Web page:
Hayman said, “Another issue that is being misunderstood and subsequently miscommunicated is what the CDC, Department of Elementary and Secondary Education, the governor of Massachusetts and the president of the United States are referring to when they say in-person learning.”

“There seems to be a belief out there that this phrase refers to full-time, in-person learning,” said Hayman. “It does not. It simply refers to getting kids in at least one day a week for in-person. If you want to provide another district as an example for what Lynnfield could or, in your opinion, should be doing, please do the research ahead of time and understand their facilities and public health metrics relative to Lynnfield. And, regardless, our goal has not changed since the beginning of the pandemic, which is to get as many kids in school as much as is possible while keeping our students and educators safe per the guidelines set by the CDC.”

Hayman said educators, administrators and staff members are “doing an amazing job” for students and their families. He also acknowledged they are exhausted while trying to master a new way of teaching.

“The Lynnfield Teachers Association was one of, if not the first teachers’ unions in the state, to come to an agreement on hybrid learning,” said Hayman. “Through every step of this process, they have been exceptional partners as we discuss what comes next. The members of this committee talk to parents and school committee members in others districts and, despite what a small proportion of our parents think, Lynnfield has done a remarkable job partnering with our teachers to maximize learning in this situation. Yet, in spite of all this hard work, there appears to be a small group in our community looking to undermine the efforts of this committee, our district leaders, our teachers and support personnel out of frustration, uncertainty and, in a few cases, out of vengeance, personal gain or because of grudges. This type of action is just plain disdainful to our educators and leaders who have worked under unprecedented conditions to keep this district moving forward.”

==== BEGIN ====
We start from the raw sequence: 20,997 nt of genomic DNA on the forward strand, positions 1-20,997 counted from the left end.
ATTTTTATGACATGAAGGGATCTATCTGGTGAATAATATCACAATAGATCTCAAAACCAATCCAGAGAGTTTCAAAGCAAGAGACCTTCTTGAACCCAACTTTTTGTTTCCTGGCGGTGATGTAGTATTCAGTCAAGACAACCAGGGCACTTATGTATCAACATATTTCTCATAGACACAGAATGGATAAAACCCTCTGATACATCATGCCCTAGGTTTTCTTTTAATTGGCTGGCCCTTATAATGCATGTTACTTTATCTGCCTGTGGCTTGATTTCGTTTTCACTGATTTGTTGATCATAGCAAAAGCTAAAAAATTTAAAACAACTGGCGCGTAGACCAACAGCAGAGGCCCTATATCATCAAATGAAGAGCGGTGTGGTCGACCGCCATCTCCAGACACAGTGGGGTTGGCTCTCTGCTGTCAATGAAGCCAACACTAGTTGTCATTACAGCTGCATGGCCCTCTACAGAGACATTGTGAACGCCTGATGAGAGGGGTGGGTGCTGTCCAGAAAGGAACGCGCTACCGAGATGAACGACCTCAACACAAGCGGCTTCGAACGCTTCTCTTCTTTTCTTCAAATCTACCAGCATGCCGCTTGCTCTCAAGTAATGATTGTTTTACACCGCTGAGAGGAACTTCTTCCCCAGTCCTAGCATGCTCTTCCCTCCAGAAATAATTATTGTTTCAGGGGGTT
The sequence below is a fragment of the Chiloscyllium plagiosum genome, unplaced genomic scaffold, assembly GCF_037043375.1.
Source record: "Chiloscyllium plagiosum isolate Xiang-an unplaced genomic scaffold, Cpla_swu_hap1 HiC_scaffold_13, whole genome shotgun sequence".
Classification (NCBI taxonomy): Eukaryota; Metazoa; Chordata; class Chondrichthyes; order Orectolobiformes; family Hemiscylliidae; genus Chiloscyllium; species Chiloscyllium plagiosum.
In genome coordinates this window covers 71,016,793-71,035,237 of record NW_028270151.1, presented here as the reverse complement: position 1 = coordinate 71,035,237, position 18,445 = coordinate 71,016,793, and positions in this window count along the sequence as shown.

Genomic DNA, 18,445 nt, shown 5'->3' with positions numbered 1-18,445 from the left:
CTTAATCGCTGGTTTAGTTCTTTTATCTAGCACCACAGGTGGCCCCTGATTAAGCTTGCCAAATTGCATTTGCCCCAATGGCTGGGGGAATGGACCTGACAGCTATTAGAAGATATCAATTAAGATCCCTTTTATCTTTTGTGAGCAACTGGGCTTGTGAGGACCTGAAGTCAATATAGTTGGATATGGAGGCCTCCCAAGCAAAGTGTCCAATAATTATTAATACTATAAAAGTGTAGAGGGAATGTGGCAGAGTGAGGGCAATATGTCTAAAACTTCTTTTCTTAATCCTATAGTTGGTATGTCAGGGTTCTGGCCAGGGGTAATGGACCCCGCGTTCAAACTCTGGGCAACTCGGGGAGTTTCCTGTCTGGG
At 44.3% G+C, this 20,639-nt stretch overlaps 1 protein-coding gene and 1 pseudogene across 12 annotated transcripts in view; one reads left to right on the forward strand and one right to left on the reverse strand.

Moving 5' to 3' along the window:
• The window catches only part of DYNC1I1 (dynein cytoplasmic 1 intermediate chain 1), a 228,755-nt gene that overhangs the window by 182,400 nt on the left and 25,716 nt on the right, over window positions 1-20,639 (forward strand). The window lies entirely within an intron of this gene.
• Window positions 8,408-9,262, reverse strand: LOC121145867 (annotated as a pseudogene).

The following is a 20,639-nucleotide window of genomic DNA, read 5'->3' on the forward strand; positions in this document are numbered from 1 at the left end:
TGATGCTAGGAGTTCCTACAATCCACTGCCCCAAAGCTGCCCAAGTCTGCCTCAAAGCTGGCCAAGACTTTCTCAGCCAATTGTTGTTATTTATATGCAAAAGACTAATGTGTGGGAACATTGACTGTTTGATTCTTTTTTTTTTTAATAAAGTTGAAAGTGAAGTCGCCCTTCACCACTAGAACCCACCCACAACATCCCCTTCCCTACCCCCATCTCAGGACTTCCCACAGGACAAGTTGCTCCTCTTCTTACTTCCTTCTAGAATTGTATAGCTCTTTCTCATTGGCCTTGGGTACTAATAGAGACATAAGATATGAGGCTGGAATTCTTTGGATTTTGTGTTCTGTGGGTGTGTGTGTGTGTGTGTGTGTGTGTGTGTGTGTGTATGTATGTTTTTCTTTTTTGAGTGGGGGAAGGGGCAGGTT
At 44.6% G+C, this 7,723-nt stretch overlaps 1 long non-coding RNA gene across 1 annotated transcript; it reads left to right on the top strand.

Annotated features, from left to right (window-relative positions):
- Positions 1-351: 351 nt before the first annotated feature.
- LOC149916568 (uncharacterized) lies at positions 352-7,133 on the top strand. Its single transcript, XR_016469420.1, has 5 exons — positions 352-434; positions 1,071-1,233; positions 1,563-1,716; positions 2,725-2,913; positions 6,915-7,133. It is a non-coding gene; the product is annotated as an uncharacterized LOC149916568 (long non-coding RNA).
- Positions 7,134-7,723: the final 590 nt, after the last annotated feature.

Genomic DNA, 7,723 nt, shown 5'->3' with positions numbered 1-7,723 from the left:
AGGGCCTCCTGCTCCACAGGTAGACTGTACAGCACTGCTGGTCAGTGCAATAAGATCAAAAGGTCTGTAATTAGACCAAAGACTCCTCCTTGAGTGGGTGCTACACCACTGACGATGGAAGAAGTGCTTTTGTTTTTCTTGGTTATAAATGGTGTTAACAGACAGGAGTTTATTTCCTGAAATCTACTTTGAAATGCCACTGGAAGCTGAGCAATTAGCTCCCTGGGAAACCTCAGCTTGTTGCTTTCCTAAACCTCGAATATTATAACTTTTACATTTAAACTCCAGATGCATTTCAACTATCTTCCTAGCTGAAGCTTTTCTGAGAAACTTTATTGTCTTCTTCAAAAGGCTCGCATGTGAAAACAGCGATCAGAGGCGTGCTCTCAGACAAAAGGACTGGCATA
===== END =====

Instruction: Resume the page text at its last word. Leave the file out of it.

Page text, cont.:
Hayman said the School Committee sympathizes with the struggles each family has experienced over the past year.

“Collectively, we have 10 children in the district, but unlike other families in this community, the five of us are responsible for the health and safety of the nearly 2,800 students and staff members in this district,” said Hayman. “We ask that you just take a moment to step back, assess your comments and actions as they relate to how the past year has transpired within the country. We know Lynnfield is better than this and we are better than this. Disappointment, frustration and anxiety are acceptable emotions. But striking out because of personal and professional disappointment serves no purpose in educating our students. No person’s situation is any more or less important than another. As a community, we must look for a common good while recognizing and supporting those who are struggling.”